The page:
jules engel oral history
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DESCRIPTIONA portrait of artist Jules Engel
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LOS ANGELES ART COMMUNITY: GROUP PORTRAIT
Interviewed by Lawrence Weschler and Milton Zolotow
Completed under the auspicesof the
Oral History ProgramUniversity of California
Copyright 1985The Regents of the University of California
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LITERARY RIGHTS AND QUOTATION
This manuscript is hereby made available for researchpurposes only. All literary rights in the manuscript,including the right to publication, are reserved to theUniversity Library of the University of California,Los Angeles. No part of the manuscript may be quotedfor publication without the written permission of theUniversity Librarian of the University of California,Los Angeles.
LOS ANGELES ART COMMUNITY: GROUP PORTRAIT
This interview is one of a series, entitled "LosAngeles Art Community: Group Portrait," funded by theNational Endowment for the Humanities and conductedfrom July 1, 1975 to March 31, 1977 by the UCLA OralHistory Program. The project was directed jointly byPage Ackerman, University Librarian, and GeraldNordland, Director UCLA Art Galleries, and administeredby Bernard Galm, Director, Oral History Program. Afterselection of interview candidates and interviewers, theProgram assumed responsibility for the conduct of allinterviews and their processing.
Interview History xiii
TAPE NUMBER: I, Side One (December 29, 1975) 1
Childhood in Budapest, Hungary--Arr ives inEvanston, Illinois, at age of 13--An affinity fornonf igurative des ign--Moves to Los Angeles--Apprentice animator at Charles Mintz Studio--Interest in movement and rhythm grows out ofearly exposure to ballet--Kandinsky exhibit--Workat Walt Disney Studios-- FantasiaProfessionalconflictsA lack of sympathy for experimentationat Disney.
TAPE NUMBER:' I, Side Two (December 29, 1975) 25
Recollections of Walt Disney--Disney as aninstinctive entertainer--Limits of Disney'sapproach to animation--Work at the Air Forceanimation unit--Herb Klynn, an exceptional talentin graphic art3--United Productions of America(UPA)More on the limits of Disney's approach toanimation--Personalities are the merchandise ofHollywood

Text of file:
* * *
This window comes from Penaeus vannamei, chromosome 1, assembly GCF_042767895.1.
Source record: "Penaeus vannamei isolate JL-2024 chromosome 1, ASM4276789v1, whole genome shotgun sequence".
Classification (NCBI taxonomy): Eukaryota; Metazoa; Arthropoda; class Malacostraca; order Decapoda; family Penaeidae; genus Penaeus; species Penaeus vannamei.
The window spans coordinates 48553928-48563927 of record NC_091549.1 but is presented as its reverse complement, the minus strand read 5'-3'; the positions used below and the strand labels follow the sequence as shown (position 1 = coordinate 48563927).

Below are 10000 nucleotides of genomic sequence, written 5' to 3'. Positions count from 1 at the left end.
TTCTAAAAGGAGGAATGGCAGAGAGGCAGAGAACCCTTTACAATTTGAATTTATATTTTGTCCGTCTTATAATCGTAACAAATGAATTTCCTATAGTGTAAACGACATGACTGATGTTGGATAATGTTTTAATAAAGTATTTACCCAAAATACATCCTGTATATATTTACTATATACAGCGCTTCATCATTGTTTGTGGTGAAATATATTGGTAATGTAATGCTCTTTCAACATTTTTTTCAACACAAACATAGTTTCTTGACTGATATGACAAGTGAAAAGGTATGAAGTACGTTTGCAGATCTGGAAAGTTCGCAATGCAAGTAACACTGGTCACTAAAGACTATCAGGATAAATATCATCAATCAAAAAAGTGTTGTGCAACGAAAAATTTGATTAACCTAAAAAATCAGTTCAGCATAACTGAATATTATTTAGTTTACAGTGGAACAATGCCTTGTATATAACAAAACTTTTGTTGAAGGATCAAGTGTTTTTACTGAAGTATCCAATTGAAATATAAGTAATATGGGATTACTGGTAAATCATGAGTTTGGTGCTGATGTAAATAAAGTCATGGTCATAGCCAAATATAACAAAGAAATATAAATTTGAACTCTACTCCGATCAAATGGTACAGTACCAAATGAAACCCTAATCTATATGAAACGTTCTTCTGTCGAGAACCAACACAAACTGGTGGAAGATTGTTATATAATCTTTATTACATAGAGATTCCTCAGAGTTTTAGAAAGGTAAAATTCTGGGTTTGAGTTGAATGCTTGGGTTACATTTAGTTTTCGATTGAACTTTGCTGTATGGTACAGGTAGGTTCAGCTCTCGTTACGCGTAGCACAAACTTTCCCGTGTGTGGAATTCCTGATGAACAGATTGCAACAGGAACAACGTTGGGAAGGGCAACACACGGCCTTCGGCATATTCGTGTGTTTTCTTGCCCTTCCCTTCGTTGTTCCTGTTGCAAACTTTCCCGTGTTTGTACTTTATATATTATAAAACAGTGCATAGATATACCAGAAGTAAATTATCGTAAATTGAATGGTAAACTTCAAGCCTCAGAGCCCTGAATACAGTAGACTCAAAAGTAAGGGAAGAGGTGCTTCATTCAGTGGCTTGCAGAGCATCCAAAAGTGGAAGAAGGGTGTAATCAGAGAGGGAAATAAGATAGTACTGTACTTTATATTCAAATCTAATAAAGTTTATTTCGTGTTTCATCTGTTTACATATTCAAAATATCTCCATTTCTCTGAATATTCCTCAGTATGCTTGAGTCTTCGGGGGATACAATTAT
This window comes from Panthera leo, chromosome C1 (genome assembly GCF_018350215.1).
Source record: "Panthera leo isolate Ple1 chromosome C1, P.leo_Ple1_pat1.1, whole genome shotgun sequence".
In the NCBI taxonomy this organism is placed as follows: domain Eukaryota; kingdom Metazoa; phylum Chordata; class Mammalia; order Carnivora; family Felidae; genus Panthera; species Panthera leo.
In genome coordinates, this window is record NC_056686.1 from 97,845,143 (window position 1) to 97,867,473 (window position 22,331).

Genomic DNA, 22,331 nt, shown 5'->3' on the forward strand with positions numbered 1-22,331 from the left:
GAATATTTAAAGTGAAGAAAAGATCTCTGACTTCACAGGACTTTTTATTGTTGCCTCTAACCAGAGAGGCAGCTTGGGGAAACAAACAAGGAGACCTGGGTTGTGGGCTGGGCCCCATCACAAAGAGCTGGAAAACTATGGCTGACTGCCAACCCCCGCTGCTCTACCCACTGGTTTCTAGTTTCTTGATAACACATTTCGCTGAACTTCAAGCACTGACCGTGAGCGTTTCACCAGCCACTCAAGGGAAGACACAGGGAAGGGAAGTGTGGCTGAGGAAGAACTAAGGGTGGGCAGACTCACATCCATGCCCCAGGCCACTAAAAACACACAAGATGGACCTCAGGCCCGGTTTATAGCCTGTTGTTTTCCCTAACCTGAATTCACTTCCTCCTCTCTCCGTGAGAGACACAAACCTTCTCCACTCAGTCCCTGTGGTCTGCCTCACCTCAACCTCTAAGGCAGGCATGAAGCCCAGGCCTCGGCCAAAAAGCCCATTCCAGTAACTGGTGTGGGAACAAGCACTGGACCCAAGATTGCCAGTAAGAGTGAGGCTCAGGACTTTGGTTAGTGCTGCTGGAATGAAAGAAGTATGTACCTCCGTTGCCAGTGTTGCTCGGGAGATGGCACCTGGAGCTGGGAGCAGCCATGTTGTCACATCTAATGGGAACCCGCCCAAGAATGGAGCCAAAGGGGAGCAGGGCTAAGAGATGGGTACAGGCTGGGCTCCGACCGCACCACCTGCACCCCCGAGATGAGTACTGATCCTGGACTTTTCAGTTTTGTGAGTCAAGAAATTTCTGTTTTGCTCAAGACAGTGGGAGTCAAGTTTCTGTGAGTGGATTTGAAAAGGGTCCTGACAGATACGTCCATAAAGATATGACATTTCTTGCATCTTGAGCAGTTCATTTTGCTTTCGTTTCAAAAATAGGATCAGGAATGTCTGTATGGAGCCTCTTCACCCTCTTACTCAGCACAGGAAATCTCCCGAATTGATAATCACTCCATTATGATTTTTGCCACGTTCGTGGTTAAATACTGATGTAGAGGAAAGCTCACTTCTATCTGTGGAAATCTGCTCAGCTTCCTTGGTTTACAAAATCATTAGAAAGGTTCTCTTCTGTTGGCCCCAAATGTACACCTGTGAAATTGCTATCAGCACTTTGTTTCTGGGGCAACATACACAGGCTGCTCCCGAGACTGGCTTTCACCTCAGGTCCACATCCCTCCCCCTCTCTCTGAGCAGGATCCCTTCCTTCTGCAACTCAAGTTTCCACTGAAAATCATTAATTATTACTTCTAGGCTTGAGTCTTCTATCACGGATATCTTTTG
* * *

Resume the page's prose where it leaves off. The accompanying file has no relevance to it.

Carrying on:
TAPE NUMBER: II, Video Session (January 23, 1976) 45
Los Angeles' shortcomings as an art center
Comparisons with New York--More on work onFantasia- -Discusses his drawings for Fantasia- -
Rico Lebrun's work at Disney--Animators in the1950s--Exhibits of animators' paintingsThehard-edge geometrical style of Engel'spaintingsA desire to translate qualities ofsimplicity and directness from painting intofilm Film as a developing art formMore on workat UPA--An emphasis on flat, two-dimensionaldesign at UPAThe UPA look influenced bycontemporary paintersRaoul Dufy and thedivorced lineThe use of color as aspect ofdramatic intent--Economy of gesture in UPAfilmsRobert Cannon, the greatest animator inthe business.
TAPE NUMBER: III, Side One (May 19, 1976) 79
On present position as chairman of film graphicsdepartment at California Institute of the Arts(Cal Arts) Interrelationship of film and otherart forms at Cal ArtsEarly history of Cal Arts
Future trends in the arts--The live-action cameradepartment at Cal Arts--Cal Arts as a reservoirof young talent--A positive working environmentat Cal Arts.
TAPE NUMBER: IV, Side One (December 16, 1977) 105
Viewing Engel's experimental animation films--Train Landscape , a painterly approach tof ilmmaking--Engel ' s methods of conception andexecution- -AccidentShapes and Gesture s, theinfluence of dance- - Land scape , a color-fieldpainting in time- -Wet Paint--Fragments .
TAPE NUMBER: IV, Side Two (December 16, 1977) 121
More on FragmentsRumble--Engel ' s workingmethods--v7orki ng through instincts rather thanformulas- -SwanThe hazards of the computer film--Three Arctic Flowers- -Engel ' s work with computergraph ics--Coaraze_, a live-action film--Use ofstill photography in Coaraze- -Coara2e wins PrixVigo and numerous other awards--No commercialdistributor opts to handle Coaraze .
TAPE NUMBER: V, Side One (December 22, 1977) 138